I’m already a few weeks into my job now. Even though in some ways I have a lot more to accomplish in this job, I don’t feel like I’m tripping over myself to do my job properly – I don’t feel like a headless chicken. The work culture actually does make me feel like I’m doing “enough” for once, or at least that being the most productive as humanly possible really just isn’t everything. Even though I’m the first one in my office and the last to leave, I feel like I spend a very reasonable time at my desk. I still probably work a bit more than what I’m supposed to (oh, the joys of academia), but an actual 40 hour workweek is a welcome change from the ungodly amount of unpaid extra hours I was putting in my previous job.

I’m interested to see how my latent imposters syndrome develops, if at all, in this new role. Ever since I started my PhD, I felt like I had no idea what was going on, that I was being policed by my peers about how much I work (PhD competition is real – I really don’t miss that), and that anything I did accomplish was a fluke I didn’t deserve. All those feelings stayed with my even when I finished my PhD. I mean, don’t get me wrong, I’m pretty realistic about myself and I can definitely say all three of the aforementioned were and are true at points. It definitely feels like everyone else around me has done “more” than me, and I’m sure that feeling is not baseless. And it’s not like I suddenly “know” what I’m doing now, one year post-PhD (in fact, my new role involves research in a field that I did not specialise in). Moreover, there’s a very quiet but nagging voice in my head that tells me I objectively probably do not deserve the job I have now, even though I worked so hard to get it. But, well, who cares? I’m here, aren’t I? The difference now seems to be that it doesn’t feel like the end of the world even if it were true that I “could be better.” It’s just not a cause for despair anymore. My “incompetence” and “flaws” are part of a learning curve, which I get to experience in a tolerant and supportive environment, as far as I can tell. Talk about work-life balance and emotional well-being! I’m sure part of this newfound confidence is down to actually starting a new job and being really excited about it, but I’m definitely experiencing a trend towards having a little more faith and just trusting myself a bit more.

Collegiality seems to be a big thing in the working environment here, which is another positive. You don’t notice much of a hierarchy between the different “rankings” of academics. The difference between a PhD and a postdoc (that’s what I am) seems rather minimal, even in terms of pay grade, which is a good thing. In the UK I would say the difference between a PhD and a postdoc is basically a doubling of salary (with PhDs being underpaid, that is). That much should be explanatory of some of the differences in British and Danish academia. So yeah, when I got this job offer I already knew it was my dream job offer, but now that I’m living it, I can only confirm how happy to have this job, beyond all expectation.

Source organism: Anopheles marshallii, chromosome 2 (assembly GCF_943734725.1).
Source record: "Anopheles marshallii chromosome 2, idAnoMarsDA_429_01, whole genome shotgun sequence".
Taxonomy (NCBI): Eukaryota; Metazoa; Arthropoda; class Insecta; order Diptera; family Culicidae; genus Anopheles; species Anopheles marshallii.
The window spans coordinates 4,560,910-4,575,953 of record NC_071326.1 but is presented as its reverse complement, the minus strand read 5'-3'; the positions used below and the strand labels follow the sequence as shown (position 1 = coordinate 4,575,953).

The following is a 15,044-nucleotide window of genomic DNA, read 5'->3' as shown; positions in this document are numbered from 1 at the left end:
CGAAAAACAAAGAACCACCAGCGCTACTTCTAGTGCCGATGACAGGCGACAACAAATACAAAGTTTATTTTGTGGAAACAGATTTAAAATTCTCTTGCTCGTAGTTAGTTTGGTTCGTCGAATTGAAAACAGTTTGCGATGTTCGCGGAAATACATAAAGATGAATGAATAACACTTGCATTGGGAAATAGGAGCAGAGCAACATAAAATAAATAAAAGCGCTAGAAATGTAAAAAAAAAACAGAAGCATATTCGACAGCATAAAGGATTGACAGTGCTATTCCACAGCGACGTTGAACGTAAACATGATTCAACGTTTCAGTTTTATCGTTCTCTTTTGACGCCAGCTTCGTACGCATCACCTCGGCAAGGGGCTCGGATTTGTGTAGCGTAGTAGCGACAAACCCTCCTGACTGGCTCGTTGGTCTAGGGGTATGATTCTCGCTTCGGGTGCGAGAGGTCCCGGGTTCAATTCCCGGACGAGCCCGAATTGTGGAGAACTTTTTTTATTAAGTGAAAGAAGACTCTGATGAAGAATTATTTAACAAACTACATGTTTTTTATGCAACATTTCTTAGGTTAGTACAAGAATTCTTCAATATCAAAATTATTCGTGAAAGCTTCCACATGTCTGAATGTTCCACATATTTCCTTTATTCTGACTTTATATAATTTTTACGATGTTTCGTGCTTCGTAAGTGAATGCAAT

The frustrating stuff about settling in? Not knowing the language. I mean it’s so easy to get away with only speaking English in Denmark, and sometimes you actually forget you’re in a non-English speaking country (well, bi-lingual at least). But for me personally, I’m not used to being in a situation where I cannot communicate or comprehend something perfectly. So when I go into a Danish supermarket or receive bank letters in Danish I’m reminded that I’m sort of helpless in that aspect, and that I need to be a lot more proactive about learning the basics. I mean, I’ve even avoided using my work desktop because it came with a Danish keyboard that I just could not get used to, ha.

Weirdly, though, I’ve been kind of enjoying the fact that most people I’ve met here assume I speak Danish (maybe because borders are still closed to most tourists) and will speak Danish to me first (before I respond in English, ha) rather than assume I am too foreign to speak the language. So all that’s left for me to do is to actually live up to those expectations and try to integrate a bit more.

I guess I’ll be back in another month with any progress ­čÖé

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Copenhagen, Copenhagen, Denmark, Expat life, Travel

Valbyparken, Copenhagen

Goodness, this place was an amazing surprise. A big green park a mere 20 minute cycle ride from home, and with a beach? In the city? Yes and yes.

My cycle going there and back wasn’t very pretty – it was a hot sunny day, I’m very road-shy, I had no idea where I was going and had to stop and check my map every 2 minutes. I also haven’t quite perfected my cool cycle chic look. Regardless, I would definitely brave the trip again to revisit this park.

I’m guessing these are poplar trees?
Either way this long path lined with trees is a distinctive entry point into the park, and very nice to cycle down.
Loved the little peeks of water through the trees.
Plenty of folks windsurfing at this place!
It was an almost blindingly bright day.
I skipped on a few stones by the water ­čÖé